Twined Bags & Baskets


Twined baskets, bags and containers pre-date the ash splint baskets that the Wabanaki people are known for. It is the oldest method of basket-making known in the North Eastern United States. Native American women gathered and processed plants to make baskets, bags and containers. Twining is very well documented in the 17th & 18th centuries. By the 19th century, the trail of tangible evidence of Wabanaki twining in the far North East went dry, giving scholars the impression that twined bags and basket-making were given up long ago. However, it was never lost in her family.

Vera harvesting milkweed for making twined bags & Baskets








 About the Artist


Vera Longtoe Sheehan is a master artist, educator and activist who serves the community as Director of the Vermont Abenaki Artists Association, a multi-arts services organization. Her BA in Museum Studies and Native American Studies (MA candidate in Heritage Preservation) from SUNY Empire State allows her to bridge the gap between the Abenaki community and the mainstream world by creating museum exhibitions, educational programs, and events that promote the vibrancy of Abenaki culture and she provides consulting services to museums. Her extensive research of archaeology and other primary resources relating to Abenaki textiles and clothing in Wabanaki territory informs her textile-making process.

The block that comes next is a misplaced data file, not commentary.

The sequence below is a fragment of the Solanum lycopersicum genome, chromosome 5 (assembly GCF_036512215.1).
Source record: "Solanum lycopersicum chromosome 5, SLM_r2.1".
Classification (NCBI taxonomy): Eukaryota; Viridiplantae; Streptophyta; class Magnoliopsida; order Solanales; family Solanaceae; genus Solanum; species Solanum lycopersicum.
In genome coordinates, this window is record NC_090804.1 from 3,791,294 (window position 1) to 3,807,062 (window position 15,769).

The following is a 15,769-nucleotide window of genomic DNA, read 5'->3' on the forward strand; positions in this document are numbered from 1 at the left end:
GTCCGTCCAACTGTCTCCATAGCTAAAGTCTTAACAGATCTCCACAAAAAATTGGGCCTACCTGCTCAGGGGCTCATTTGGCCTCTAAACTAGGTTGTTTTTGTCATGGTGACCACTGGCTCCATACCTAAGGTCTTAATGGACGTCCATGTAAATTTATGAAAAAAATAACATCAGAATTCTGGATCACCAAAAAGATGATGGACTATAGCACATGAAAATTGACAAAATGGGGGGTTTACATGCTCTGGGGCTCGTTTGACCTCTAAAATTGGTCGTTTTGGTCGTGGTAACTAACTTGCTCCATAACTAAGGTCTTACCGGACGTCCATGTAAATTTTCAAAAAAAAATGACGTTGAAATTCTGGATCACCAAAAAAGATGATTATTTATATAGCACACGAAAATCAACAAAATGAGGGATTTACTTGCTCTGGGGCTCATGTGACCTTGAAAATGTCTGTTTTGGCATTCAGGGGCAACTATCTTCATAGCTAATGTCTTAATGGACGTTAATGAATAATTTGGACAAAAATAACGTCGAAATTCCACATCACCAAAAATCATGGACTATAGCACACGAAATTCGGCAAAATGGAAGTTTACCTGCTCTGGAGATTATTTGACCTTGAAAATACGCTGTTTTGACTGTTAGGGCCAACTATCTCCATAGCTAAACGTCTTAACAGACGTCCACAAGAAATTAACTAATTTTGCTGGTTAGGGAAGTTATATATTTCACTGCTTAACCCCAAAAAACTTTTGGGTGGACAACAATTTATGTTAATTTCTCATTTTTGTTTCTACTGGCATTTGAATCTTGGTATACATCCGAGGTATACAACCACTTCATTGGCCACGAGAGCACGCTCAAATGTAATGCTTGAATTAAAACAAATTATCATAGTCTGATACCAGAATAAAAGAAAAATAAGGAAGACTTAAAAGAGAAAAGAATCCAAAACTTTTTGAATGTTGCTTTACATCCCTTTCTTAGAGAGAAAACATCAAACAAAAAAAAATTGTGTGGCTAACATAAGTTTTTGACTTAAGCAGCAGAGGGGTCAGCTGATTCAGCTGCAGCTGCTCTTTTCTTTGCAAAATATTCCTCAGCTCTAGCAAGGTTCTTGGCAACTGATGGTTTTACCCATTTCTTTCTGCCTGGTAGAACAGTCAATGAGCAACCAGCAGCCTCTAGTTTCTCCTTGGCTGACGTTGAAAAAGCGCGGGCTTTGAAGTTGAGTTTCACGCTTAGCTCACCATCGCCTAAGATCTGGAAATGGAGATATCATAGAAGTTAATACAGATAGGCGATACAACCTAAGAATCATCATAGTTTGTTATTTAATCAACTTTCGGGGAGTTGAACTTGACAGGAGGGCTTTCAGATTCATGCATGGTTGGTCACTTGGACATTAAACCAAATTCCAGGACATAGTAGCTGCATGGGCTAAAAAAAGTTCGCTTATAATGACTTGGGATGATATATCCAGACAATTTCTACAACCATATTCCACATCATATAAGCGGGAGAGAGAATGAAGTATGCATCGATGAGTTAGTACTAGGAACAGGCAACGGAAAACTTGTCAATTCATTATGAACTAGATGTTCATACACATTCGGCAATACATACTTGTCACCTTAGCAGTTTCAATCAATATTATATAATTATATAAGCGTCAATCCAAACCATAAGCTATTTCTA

As a child, she started learning about fiber arts, and she continued to follow in her ancestors' footsteps. She makes twined bags, twined baskets, and twined textiles from both hand-rolled and commercially rolled plant fiber cordage. Each of her twined pieces is ancient and contemporary at the same time. Depending on size, it can take hours, days, weeks, or even months to complete. They are environmentally friendly and made from plants, which are quick-growing renewable resources.

Vera offers educational programs on Native American culture, traditions, and crafts, which are appropriate for audiences of all ages. She has been doing lectures and demonstrations at tribal events, schools, museums, and historic sites for over twenty years. These locations include the American Museum of Natural History, Ft. Ticonderoga, Lake Champlain Maritime Museum, and the Echo Lake Aquarium & Science Center. She has also presented at conferences for organizations such as the Society for Anthropology in Community Colleges and Vermont Alliance for Social Studies.

Vera is an enrolled citizen of the Elnu Abenaki Tribe and a member of the Woodland Confederacy, the Textile Society of America, and New England Museum Association.

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  *The Elnu Abenaki Tribe is recognized by the State of Vermont as a Native American Tribe (Refer to Sec 1.1 V.S.A.§ 853a).